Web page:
“If We Could Change the World” -Kelly, Gary, and Sam Bencheghib

In 2009, Kelly, Gary, and Sam Bencheghib founded a youth-led organization called Make a Change Bali, a free-from-plastic call to action that has since evolved into Make a Change World.

Read on to learn about the results of their initiatives, how far they have come, and what we can do to be part of these good expeditions.


 1. Can you tell us a brief story about how you started Make a Change World?

In 2009, when we were studying at BIS, we noticed how beaches in Bali were covered in plastic, so we started Make a Change Bali, which was a local beach cleanup movement with our friends. When we graduated from BIS, we all pursued our higher education in the United States and established Make a Change World, an environmental media company focusing on sharing positive stories of hope and changes we want to see in the world. We went on our first expedition in 2017, kayaking on kayaks made from plastic bottles down the Citarum River, the world’s most polluted river. We then went on four other expeditions and Sam (the youngest of us three) run across the United States, from New York to Los Angeles, to raise awareness about plastic pollution.

In 2019, we started our latest project, Sungai Watch, to stop plastic pollution from going into the ocean through simple and effective trash barriers.

2. Make a Change World initiated a few environmental movements in Indonesia; Sungai Watch, Keliling Bali, Plastic Bottle Citarum to name a few. Which one of them is now on full throttle and how is it going?

Plastic Bottle Citarum was our first expedition. In a way, it’s what inspired us to do the work we do today. Our videos went viral overnight and inspired the Indonesian President Joko Widodo to start the Citarum Harum movement and deployed 7,000 military soldiers to clean the river. The Citarum Harum movement is on its fourth year and it is ongoing.

Sungai Watch is where we focus more today – our cleanup branch. We have installed 101 trash barriers here in Bali, on our way to targeting 1,000 rivers in Indonesia. Through these barriers, we believe that we can reimagine our rivers and fully stop plastic pollution from going into the ocean.

3. Tell us about the most interesting video production project you’ve done in Indonesia.

We’ve worked on a few but our favorite video projects are always the ones about the amazing eco-warriors and activists. We have been lucky to meet and film multiple incredible human beings here in Indonesia and we can’t wait to continue sharing stories of hope and changes.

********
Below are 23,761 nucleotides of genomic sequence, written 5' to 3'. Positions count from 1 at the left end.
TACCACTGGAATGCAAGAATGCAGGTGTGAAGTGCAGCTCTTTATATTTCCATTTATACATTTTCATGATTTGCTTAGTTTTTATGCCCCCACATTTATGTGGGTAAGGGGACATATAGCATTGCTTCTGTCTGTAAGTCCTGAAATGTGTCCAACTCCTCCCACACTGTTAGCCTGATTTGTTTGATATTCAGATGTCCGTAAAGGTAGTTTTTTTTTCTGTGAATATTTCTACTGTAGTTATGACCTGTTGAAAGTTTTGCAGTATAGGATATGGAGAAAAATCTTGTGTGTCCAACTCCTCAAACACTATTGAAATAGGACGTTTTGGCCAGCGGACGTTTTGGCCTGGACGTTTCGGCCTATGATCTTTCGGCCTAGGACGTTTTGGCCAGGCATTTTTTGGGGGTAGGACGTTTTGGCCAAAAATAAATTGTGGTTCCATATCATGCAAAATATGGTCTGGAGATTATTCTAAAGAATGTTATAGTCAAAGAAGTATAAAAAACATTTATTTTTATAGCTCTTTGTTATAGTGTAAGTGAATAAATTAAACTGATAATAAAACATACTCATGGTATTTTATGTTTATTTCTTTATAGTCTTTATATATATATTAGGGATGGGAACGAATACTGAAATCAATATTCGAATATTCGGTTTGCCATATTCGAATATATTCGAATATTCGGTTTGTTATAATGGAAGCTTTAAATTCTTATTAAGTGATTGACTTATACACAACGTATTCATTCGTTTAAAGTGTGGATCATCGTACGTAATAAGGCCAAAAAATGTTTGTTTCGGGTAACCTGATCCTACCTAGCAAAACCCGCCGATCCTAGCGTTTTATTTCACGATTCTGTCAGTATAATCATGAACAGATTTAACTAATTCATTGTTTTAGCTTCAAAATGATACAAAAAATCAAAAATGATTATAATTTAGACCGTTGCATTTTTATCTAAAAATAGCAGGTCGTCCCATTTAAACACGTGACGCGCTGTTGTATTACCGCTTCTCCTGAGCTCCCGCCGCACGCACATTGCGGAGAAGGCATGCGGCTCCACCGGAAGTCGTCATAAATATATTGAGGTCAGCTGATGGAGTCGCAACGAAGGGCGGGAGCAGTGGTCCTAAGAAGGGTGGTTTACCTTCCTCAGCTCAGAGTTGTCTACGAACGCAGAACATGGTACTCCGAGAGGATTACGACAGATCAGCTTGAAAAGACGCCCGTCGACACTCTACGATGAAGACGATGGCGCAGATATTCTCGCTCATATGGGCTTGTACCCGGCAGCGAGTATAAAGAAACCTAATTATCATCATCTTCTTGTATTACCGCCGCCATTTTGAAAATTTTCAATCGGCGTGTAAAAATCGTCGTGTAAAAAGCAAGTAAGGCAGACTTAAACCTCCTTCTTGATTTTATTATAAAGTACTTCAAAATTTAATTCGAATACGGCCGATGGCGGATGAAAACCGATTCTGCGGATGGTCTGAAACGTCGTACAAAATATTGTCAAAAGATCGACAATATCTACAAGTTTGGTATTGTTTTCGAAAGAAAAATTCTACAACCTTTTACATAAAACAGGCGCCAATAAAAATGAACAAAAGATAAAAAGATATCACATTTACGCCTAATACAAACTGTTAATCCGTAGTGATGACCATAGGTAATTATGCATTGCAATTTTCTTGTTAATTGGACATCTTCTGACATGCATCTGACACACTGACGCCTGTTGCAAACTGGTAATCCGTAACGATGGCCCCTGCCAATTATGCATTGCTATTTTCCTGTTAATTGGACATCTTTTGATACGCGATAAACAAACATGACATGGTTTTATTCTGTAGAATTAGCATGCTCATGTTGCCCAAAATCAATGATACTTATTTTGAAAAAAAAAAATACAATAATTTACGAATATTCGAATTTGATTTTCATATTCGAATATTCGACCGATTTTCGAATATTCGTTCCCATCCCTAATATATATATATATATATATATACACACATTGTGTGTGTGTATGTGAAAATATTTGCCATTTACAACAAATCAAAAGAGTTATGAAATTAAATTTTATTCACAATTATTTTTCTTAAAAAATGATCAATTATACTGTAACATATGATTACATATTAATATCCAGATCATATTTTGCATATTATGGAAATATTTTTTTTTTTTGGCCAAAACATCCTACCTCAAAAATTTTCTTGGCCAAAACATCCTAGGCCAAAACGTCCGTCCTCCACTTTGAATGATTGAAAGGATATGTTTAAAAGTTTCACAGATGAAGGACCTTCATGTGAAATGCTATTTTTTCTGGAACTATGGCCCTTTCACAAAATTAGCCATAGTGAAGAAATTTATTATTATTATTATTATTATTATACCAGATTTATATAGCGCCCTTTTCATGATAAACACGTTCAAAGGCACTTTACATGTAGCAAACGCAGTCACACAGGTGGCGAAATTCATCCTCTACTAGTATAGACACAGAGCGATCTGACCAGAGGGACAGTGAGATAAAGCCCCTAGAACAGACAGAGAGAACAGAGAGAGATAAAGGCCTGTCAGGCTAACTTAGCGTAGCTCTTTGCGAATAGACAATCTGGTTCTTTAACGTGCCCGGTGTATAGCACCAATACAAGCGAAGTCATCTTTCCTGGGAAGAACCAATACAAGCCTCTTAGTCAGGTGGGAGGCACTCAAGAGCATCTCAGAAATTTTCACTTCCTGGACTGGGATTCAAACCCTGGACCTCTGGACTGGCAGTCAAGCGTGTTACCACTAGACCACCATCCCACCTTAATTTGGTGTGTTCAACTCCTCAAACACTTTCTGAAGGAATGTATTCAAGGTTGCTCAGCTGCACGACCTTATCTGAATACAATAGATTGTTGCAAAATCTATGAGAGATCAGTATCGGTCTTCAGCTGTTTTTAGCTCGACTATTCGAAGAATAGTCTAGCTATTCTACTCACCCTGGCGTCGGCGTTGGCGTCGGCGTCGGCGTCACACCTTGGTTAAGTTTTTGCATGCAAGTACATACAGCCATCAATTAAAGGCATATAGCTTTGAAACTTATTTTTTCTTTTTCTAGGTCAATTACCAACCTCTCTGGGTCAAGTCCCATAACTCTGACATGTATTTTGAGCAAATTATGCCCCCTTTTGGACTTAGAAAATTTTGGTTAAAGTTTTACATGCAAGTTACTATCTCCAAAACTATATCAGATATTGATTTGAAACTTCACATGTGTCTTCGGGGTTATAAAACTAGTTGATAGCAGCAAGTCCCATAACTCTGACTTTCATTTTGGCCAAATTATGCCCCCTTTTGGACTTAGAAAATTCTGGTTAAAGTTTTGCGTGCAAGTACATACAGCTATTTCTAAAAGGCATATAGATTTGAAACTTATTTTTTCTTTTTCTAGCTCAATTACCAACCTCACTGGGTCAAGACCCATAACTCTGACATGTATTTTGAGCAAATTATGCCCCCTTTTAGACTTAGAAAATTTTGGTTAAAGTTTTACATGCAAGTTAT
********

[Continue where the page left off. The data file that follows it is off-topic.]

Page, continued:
4. We googled “Most polluted river in the world” and yes, Citarum is on top of the list. How far are we in changing that stats and how can we be of support (to that particular cause and or others that Make a Change World has)?

It starts with individual actions. Everyone can make a difference by reducing their consumption of plastic pollution. Start with one item, switch to a reusable option, and take it step by step. I invite you to be a volunteer on our cleanups with Sungai Watch every Friday somewhere in Bali. It’s a great way to give back to the island.

5. How have the government and private sectors been supporting you?

With Sungai Watch, we are extremely grateful to all of the sponsors that have enabled us to get this far. We have scaled using our “adopt a river” model, where companies or individuals can sponsor a barrier and have their name or logo on it. We then send them a data report with the amount of the trash their barrier is collecting, the type of trash and a brand audit data report. This model has enabled us to install our 101 trash barriers. We are now in contact with the Indonesian Government to sponsor more barriers throughout Indonesia.


6. Can you share a few values that you learned at Bali Island School that are helping you to keep going with Make a Change World?

We loved everything about Bali Island School; the teachers, the community, the activities, and the opportunities. We started Make a Change Bali in 2009 when the three of us were at BIS. The two values that come to mind are the importance of community and learning by doing. At Sungai Watch, we take community very seriously and are always thinking of how we can better the community around us. “Learning by Doing” is exactly what we’re doing everyday with Sungai Watch – whether it’s how to better protect a river with our technology or trying to find a value stream with all of the materials we are collecting – we’re learning every day, just like what IB’s objective is; creating lifelong learners!

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